The golden rosary beads carried by Mary, Queen of Scots to her execution in 1587, along with other treasures totaling over a million dollars were stolen in an old-fashioned English castle heist late last Friday night.

“Mary, a Roman Catholic, was ousted from the Scottish throne then imprisoned, accused of treason and executed on the orders of her Protestant cousin Elizabeth I of England, a series of events that loom large in the British imagination.”

Other items stolen from the Arundel Castle in West Sussex include coronation cups given by Mary to the Earl Marshal and trove of other gold and silver treasures.

Less than week after being reopening after being closed for a majority of the pandemic, police say thieves entered through a window and smashed a glass cabinet to nab the goods of “great historical significance” before abandoning the getaway car in a nearby town and setting it on fire, which according to Sussex Police Detective Constable Molly O’Malley “was linked” to the crime.

A spokesman for the Arundel Castle Trustees said the rosary had “little intrinsic value as metal” but was “irreplaceable as a piece of the nation’s heritage”:

“The stolen items have significant monetary value, but as unique artefacts of the Duke of Norfolk’s collection have immeasurably greater and priceless historical importance. We therefore urge anyone with information to come forward to the police to assist them in returning these treasures back where they belong.”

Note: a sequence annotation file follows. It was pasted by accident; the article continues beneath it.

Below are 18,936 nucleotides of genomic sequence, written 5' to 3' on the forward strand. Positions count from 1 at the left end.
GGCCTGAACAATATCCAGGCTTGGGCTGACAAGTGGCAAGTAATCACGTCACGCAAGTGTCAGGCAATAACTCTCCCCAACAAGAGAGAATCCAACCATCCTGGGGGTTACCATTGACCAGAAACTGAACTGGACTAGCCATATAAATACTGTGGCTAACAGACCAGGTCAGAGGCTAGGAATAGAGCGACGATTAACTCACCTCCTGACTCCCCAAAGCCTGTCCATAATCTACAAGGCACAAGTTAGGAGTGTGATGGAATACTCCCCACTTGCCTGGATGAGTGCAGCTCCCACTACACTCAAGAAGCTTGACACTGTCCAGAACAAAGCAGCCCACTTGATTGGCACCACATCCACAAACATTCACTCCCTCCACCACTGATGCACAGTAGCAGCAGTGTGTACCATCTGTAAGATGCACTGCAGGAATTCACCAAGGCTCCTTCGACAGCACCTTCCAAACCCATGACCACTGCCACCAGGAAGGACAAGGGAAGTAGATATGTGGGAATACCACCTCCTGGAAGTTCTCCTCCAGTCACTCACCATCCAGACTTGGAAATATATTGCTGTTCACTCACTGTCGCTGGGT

Professor of criminology at the University of Brighton Peter Squires said there was a “surprising amount” of thefts of “antiquities or cultural artefacts” and could have been “stolen to order” and likely ended up in the private collections of very rich people.

“In war zones in the Middle East, there is a lot of evidence of museums being looted and the stolen items quickly finding themselves on to the dark web where they are bid on by dealers. Gold of course may just be melted down, which massively reduces its value, so to find someone who wants the items rather than just the bullion value is the thieves’ objective here.”

Andrew Griffith, the parliament member representing the area including Arundel Castle said: “The whole nation joins our sadness this morning. The theft of these irreplaceable artefacts connecting us to our shared history is a crime against us all.”

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  1. Thou shall not steal, says the Law. We need to pray for the conversion of those who indulge in stealing and their allies.


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